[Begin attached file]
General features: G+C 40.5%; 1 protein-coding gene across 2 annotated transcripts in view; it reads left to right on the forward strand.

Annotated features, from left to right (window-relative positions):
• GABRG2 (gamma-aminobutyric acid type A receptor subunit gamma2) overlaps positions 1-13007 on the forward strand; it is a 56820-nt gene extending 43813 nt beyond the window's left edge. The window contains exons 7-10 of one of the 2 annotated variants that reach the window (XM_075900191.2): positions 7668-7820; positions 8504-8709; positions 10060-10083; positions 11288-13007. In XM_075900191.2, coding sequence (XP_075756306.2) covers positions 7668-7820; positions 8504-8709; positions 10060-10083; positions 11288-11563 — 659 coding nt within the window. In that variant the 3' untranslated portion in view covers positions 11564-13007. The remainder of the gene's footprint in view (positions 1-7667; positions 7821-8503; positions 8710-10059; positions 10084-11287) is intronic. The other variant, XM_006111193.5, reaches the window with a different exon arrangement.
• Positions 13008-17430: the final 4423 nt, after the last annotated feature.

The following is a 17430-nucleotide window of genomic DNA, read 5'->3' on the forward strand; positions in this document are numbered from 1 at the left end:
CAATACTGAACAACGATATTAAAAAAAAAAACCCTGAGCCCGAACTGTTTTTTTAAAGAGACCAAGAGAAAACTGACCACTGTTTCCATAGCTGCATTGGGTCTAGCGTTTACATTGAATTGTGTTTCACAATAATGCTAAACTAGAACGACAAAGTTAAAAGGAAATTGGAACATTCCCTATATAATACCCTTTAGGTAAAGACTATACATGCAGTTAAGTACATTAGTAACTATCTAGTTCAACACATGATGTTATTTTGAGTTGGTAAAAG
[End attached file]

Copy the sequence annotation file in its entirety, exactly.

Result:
General features: G+C 40.5%; 1 protein-coding gene across 2 annotated transcripts in view; it reads left to right on the forward strand.

Annotated features, from left to right (window-relative positions):
• GABRG2 (gamma-aminobutyric acid type A receptor subunit gamma2) overlaps positions 1-13007 on the forward strand; it is a 56820-nt gene extending 43813 nt beyond the window's left edge. The window contains exons 7-10 of one of the 2 annotated variants that reach the window (XM_075900191.2): positions 7668-7820; positions 8504-8709; positions 10060-10083; positions 11288-13007. In XM_075900191.2, coding sequence (XP_075756306.2) covers positions 7668-7820; positions 8504-8709; positions 10060-10083; positions 11288-11563 — 659 coding nt within the window. In that variant the 3' untranslated portion in view covers positions 11564-13007. The remainder of the gene's footprint in view (positions 1-7667; positions 7821-8503; positions 8710-10059; positions 10084-11287) is intronic. The other variant, XM_006111193.5, reaches the window with a different exon arrangement.
• Positions 13008-17430: the final 4423 nt, after the last annotated feature.

The following is a 17430-nucleotide window of genomic DNA, read 5'->3' on the forward strand; positions in this document are numbered from 1 at the left end:
CAATACTGAACAACGATATTAAAAAAAAAAACCCTGAGCCCGAACTGTTTTTTTAAAGAGACCAAGAGAAAACTGACCACTGTTTCCATAGCTGCATTGGGTCTAGCGTTTACATTGAATTGTGTTTCACAATAATGCTAAACTAGAACGACAAAGTTAAAAGGAAATTGGAACATTCCCTATATAATACCCTTTAGGTAAAGACTATACATGCAGTTAAGTACATTAGTAACTATCTAGTTCAACACATGATGTTATTTTGAGTTGGTAAAAG